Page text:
GEORGE – A man pretending to be a police official came face to face with the real deal, when confronted by the SAPS at his home in Bolandpark, Mossel Bay last Friday.
The 48-year-old Mr Michael Jantjies had been known to play pretend regularly in the area, making himself out to be either a private investigator or a police official.
Captain Bernadine Steyn, South Cape police spokesperson, confirmed that the imposter was arrested based on a charge of impersonating a police officer as well as a charge of fraud that was set to take place in Atlantis.
On Monday, Mr. Jantjies appeared in court and is set to appear in court again today to apply for bail.
There have also been unconfirmed reports that Jantjies has at least one civil suit against him, by a George resident for impersonating a private investigator. This resident paid an amount of approximately R 27000.00 for an investigation job, that never materialized. Instead the pretend PI disappeared without a trace.
It is imperative to always request official identification from all persons claiming to be law officials. A fraudster can be arrested for the offense of impersonating a police officer based on any of the following deceitful acts:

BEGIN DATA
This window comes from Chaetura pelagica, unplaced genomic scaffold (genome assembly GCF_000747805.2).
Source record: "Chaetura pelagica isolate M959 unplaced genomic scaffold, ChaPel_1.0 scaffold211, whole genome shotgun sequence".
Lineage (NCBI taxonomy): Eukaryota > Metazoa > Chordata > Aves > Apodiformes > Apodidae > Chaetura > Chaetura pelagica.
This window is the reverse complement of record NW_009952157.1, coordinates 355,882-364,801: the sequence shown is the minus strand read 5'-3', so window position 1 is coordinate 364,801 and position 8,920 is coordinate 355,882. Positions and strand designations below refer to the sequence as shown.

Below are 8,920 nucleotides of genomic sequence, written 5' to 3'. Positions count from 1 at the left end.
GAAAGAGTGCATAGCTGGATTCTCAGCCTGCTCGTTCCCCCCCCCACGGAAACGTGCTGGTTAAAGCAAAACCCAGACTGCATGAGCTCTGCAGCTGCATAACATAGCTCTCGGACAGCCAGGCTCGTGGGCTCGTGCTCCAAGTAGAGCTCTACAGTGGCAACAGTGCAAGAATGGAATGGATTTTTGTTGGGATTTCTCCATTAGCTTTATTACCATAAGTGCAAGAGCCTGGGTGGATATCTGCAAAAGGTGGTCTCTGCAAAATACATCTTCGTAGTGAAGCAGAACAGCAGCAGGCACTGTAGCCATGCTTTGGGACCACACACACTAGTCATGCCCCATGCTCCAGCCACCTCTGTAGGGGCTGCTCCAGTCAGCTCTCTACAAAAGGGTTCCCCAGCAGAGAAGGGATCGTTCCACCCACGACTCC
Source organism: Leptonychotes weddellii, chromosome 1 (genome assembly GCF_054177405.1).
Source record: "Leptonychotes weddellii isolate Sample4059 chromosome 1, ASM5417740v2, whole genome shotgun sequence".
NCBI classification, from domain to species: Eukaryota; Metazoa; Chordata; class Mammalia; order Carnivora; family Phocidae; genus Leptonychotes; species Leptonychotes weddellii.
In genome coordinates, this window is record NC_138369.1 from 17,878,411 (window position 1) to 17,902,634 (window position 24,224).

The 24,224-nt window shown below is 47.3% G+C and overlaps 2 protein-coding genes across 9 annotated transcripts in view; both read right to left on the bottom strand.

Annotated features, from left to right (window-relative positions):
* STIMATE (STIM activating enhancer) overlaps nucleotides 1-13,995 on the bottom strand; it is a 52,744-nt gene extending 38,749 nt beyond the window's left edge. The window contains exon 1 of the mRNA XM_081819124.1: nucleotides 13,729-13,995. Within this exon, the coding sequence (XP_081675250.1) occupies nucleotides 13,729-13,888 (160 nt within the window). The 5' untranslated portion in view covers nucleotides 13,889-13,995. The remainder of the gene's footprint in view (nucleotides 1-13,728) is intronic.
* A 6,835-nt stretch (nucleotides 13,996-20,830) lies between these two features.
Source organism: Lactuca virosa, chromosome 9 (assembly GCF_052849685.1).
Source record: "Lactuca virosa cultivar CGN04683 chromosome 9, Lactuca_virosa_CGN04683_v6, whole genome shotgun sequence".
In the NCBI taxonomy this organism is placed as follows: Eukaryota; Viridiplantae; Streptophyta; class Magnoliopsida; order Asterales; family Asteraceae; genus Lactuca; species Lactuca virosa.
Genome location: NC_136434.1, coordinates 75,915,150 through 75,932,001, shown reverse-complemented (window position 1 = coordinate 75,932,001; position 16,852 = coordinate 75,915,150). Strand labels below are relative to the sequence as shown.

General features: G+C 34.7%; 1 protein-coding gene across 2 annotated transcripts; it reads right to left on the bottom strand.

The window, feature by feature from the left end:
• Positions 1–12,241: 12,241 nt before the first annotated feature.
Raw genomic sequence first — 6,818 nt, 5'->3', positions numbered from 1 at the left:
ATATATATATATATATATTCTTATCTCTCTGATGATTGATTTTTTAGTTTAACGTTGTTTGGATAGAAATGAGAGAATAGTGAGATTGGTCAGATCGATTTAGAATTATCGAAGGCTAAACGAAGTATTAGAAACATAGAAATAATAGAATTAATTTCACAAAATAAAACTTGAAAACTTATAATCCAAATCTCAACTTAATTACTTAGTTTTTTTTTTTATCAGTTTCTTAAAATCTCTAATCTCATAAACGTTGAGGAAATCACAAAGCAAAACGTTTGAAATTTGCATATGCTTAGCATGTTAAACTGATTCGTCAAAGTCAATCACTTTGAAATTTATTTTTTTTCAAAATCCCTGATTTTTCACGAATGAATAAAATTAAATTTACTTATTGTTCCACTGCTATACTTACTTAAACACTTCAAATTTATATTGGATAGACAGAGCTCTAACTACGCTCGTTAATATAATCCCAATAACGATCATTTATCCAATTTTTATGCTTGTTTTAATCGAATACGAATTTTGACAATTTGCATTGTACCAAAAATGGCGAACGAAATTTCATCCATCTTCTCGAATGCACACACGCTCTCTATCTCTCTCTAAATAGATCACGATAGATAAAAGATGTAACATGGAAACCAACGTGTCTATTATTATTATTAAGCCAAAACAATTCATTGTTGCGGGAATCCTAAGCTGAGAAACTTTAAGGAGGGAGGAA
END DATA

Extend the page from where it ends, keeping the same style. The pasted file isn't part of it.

- Verbal identification: The imposter announces to the unsuspecting victim that they are a police officer or other law enforcement agent.
- Fake badge or warrant card: The imposter, though not in any special clothes, displays a police-like badge or identification card to the victim. Sometimes a real police officer will not even be able to differentiate between the real and fake badge, as some duplicates are very similar to a real badge, if not identical to one.
- Fake uniform: The imposter wears a uniform that looks very much like that of a police officer.
- Fake vehicle: The imposter places police lights (these can be either permanently mounted onto the car or temporary lights magnetically attached to the cartop), decals, siren, or other equipment on a personal vehicle to disguise it as a police car and enable the offender to pass through red traffic lights, bypass traffic other non-emergency traffic would have to wait for, make traffic stops or even false arrests.
Much of the equipment described above is available for purchase by the general public, thereby enabling imposters to obtain the necessary materials to commit such a crime. While the equipment will not bear the name of a specific law enforcement agency, the unsuspecting victim may not notice the difference.
Therefore, should you be unsure of the person’s credentials, you are within your right to call the emergency number 112 from your cellphone to verify the details of the officer or 10111 from any landline telephone.